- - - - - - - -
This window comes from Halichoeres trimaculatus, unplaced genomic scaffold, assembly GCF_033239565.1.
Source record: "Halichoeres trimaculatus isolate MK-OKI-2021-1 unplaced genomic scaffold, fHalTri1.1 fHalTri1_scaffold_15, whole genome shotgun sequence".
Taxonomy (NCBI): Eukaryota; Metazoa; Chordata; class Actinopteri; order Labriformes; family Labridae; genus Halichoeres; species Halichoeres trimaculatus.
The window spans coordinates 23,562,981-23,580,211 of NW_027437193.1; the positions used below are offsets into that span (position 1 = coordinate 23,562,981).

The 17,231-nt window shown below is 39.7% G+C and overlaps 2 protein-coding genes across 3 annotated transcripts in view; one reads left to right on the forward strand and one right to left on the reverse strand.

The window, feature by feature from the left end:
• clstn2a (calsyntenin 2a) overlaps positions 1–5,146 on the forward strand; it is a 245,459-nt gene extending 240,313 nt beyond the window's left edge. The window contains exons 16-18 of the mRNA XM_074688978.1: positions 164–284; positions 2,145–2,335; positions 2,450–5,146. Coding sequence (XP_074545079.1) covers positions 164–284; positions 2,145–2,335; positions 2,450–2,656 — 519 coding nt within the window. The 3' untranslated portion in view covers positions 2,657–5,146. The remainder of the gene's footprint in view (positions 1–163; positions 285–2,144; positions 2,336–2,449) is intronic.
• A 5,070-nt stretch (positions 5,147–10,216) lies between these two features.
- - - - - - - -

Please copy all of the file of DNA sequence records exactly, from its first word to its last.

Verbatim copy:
This window comes from Halichoeres trimaculatus, unplaced genomic scaffold, assembly GCF_033239565.1.
Source record: "Halichoeres trimaculatus isolate MK-OKI-2021-1 unplaced genomic scaffold, fHalTri1.1 fHalTri1_scaffold_15, whole genome shotgun sequence".
Taxonomy (NCBI): Eukaryota; Metazoa; Chordata; class Actinopteri; order Labriformes; family Labridae; genus Halichoeres; species Halichoeres trimaculatus.
The window spans coordinates 23,562,981-23,580,211 of NW_027437193.1; the positions used below are offsets into that span (position 1 = coordinate 23,562,981).

The 17,231-nt window shown below is 39.7% G+C and overlaps 2 protein-coding genes across 3 annotated transcripts in view; one reads left to right on the forward strand and one right to left on the reverse strand.

The window, feature by feature from the left end:
• clstn2a (calsyntenin 2a) overlaps positions 1–5,146 on the forward strand; it is a 245,459-nt gene extending 240,313 nt beyond the window's left edge. The window contains exons 16-18 of the mRNA XM_074688978.1: positions 164–284; positions 2,145–2,335; positions 2,450–5,146. Coding sequence (XP_074545079.1) covers positions 164–284; positions 2,145–2,335; positions 2,450–2,656 — 519 coding nt within the window. The 3' untranslated portion in view covers positions 2,657–5,146. The remainder of the gene's footprint in view (positions 1–163; positions 285–2,144; positions 2,336–2,449) is intronic.
• A 5,070-nt stretch (positions 5,147–10,216) lies between these two features.